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Pap smear: Can it detect ovarian cancer?By Mayo Clinic staff
Original Article: http://www.mayoclinic.com/health/ovarian-cancer/AN01810
- With Mayo Clinic gynecologist and obstetrician
Mary M. Gallenberg, M.D.read biographyclose window
Mary M. Gallenberg, M.D.Mary M. Gallenberg, M.D.
Dr. Mary Gallenberg is board certified by the American Board of Obstetrics and Gynecology and by the American Board of Internal Medicine in internal medicine and medical oncology.
An Antigo, Wis., native, Dr. Gallenberg is a consultant in the Department of Obstetrics & Gynecology at Mayo Clinic, Rochester, Minn., and an assistant professor at College of Medicine, Mayo Clinic.
Dr. Gallenberg has been with Mayo Clinic since 1990. She was on the Mayo Clinic Women's HealthSource editorial board and has been honored for excellence in teaching. She also won a Mayo Clinic Excellence Through Teamwork award.
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Pap smear: Can it detect ovarian cancer?
Can ovarian cancer be detected by a Pap smear?
from Mary M. Gallenberg, M.D.
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|Female reproductive system|
No. A Pap smear can't reliably detect ovarian cancer.
A Pap smear is a procedure that collects cells from your cervix. A Pap smear can detect cervical cancer and changes in your cervical cells that may increase your risk of cervical cancer in the future.
Very rarely, ovarian cancer cells can be detected during a Pap smear. If the ovarian cancer cells travel away from your ovaries through your fallopian tubes and uterus to the area around your cervix, the ovarian cancer cells could be collected during a Pap smear. But this is rare, so the Pap smear isn't a reliable test for ovarian cancer.
There is no standard or routine screening test for ovarian cancer. Researchers haven't yet found a screening tool that's sensitive enough to detect ovarian cancer in its early stages and specific enough to distinguish ovarian cancer from other, noncancerous conditions. Doctors don't recommend routine screening for women with an average risk of ovarian cancer.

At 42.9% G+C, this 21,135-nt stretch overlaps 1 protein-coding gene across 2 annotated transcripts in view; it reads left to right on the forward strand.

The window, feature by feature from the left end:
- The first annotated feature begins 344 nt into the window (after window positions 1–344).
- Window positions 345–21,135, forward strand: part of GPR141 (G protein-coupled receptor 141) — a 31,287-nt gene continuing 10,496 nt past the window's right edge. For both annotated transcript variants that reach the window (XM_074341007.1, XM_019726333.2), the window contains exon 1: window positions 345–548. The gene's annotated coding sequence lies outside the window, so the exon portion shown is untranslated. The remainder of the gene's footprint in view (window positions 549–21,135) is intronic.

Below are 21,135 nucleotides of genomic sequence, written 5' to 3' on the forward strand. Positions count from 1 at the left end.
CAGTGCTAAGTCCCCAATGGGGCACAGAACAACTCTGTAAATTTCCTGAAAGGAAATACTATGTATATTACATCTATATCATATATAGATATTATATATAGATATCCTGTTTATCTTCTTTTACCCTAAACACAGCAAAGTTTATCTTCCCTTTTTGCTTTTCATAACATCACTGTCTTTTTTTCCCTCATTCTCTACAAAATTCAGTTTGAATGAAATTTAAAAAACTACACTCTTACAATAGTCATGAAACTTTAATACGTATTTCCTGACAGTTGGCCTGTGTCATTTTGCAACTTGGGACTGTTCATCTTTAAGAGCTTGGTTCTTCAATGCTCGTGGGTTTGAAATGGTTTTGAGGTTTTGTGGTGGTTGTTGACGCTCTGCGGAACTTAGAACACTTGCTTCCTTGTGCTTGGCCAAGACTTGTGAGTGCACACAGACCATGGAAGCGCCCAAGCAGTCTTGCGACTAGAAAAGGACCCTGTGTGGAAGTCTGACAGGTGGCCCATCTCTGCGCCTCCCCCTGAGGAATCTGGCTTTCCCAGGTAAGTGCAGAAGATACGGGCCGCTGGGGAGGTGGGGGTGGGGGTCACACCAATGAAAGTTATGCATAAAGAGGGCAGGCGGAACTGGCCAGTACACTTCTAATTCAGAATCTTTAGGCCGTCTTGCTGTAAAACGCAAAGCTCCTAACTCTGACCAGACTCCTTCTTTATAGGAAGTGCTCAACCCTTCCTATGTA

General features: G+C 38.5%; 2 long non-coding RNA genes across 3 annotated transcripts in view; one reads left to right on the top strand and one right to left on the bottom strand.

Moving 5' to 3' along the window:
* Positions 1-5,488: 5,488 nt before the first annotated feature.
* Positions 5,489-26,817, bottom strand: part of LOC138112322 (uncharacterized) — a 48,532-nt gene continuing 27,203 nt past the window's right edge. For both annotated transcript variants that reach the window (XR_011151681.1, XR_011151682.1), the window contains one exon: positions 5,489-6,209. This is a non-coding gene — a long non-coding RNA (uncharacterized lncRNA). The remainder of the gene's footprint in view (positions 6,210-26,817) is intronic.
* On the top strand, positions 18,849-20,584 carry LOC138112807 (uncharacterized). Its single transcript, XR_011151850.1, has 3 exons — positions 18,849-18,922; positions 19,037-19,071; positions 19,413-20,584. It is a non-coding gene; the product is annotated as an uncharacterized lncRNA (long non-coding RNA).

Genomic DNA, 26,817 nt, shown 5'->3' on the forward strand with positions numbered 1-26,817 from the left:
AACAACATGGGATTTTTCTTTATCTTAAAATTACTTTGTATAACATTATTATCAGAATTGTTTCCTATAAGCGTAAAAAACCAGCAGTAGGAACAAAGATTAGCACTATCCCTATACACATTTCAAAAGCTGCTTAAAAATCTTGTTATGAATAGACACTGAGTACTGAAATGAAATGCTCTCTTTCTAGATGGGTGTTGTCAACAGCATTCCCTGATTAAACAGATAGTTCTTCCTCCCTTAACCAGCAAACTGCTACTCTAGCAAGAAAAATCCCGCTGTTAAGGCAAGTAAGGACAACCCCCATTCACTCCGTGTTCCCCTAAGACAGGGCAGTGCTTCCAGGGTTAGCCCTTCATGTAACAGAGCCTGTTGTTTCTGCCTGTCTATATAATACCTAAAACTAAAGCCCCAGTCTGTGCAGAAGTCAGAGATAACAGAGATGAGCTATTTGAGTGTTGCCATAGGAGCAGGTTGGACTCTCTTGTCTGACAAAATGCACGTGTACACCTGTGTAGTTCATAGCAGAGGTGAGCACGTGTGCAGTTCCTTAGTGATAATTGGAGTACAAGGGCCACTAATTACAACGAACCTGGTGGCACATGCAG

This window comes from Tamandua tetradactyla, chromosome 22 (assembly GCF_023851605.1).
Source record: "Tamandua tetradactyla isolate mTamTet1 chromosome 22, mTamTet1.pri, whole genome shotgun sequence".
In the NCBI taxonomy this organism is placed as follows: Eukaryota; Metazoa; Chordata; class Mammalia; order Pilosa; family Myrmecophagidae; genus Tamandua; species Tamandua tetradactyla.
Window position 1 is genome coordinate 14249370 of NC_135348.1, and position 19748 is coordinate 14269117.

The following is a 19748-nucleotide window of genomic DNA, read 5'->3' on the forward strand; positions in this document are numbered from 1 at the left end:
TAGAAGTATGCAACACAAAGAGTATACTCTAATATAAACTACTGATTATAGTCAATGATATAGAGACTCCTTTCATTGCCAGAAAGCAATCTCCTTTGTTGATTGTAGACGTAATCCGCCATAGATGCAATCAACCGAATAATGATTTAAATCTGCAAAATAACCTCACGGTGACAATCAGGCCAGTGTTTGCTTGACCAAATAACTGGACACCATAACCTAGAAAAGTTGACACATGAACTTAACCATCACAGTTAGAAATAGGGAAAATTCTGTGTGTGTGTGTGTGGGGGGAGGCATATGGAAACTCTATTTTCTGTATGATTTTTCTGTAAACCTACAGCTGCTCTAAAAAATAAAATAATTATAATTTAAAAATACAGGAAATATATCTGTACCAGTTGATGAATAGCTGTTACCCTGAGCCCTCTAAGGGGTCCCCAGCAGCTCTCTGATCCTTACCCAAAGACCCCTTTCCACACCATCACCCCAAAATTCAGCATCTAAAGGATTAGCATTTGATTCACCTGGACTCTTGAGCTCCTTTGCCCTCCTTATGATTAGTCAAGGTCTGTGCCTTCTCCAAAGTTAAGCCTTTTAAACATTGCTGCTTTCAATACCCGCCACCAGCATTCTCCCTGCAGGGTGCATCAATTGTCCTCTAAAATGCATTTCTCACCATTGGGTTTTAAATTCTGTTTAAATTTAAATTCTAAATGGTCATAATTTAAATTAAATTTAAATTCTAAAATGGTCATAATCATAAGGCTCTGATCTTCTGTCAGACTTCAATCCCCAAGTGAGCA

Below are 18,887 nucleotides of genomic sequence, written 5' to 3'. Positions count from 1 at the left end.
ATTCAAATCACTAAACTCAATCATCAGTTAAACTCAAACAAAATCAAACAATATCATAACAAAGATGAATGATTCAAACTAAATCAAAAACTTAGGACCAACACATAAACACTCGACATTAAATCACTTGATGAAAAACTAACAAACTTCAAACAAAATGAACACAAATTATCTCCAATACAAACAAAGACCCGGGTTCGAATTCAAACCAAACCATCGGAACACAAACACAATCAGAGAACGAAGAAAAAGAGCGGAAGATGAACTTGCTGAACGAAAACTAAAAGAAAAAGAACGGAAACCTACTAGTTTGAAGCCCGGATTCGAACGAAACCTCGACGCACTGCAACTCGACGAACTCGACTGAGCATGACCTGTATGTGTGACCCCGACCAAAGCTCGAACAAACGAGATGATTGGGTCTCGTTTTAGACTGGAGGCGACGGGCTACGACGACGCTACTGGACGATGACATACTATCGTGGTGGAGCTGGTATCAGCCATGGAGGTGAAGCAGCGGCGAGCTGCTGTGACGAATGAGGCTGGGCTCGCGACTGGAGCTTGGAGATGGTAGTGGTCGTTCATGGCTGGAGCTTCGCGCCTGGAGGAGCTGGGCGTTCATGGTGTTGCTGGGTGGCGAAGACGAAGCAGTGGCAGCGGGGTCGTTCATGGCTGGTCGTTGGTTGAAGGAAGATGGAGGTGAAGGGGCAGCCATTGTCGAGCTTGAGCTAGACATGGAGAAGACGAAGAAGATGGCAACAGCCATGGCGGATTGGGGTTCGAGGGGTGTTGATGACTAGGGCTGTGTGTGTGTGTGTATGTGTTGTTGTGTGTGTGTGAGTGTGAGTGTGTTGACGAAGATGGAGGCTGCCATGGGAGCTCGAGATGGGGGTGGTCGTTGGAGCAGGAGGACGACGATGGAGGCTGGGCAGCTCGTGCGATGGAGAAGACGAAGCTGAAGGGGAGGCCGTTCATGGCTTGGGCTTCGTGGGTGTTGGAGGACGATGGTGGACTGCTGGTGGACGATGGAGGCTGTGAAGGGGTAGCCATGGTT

Whether women with a high risk of ovarian cancer may benefit from screening is a point of debate. Experts don't agree on exactly what to do for screening, when to do it or if it should be done at all.
If you're concerned about your risk of ovarian cancer, discuss it with your doctor.Next question
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- Collins LG, et al. The future of cancer screening. Primary Care: Clinics in Office Practice. 2009;36:623.
- Ovarian cancer screening (PDQ) patient version. National Cancer Institute. http://www.cancer.gov/cancertopics/pdq/screening/ovarian/patient/allpages/print. Accessed May 4, 2012.
- Cancer of the ovary. American College of Obstetricians and Gynecologists. http://www.acog.org/~/media/For%20Patients/faq096.pdf?dmc=1&ts=20120504T1215224941. Accessed May 4, 2012.
- van Nagell JR, et al. Ovarian cancer screening. Clinical Obstetrics and Gynecology. 2012;55:43.
- Gallenberg MM (expert opinion). Mayo Clinic, Rochester, Minn. May 7, 2012.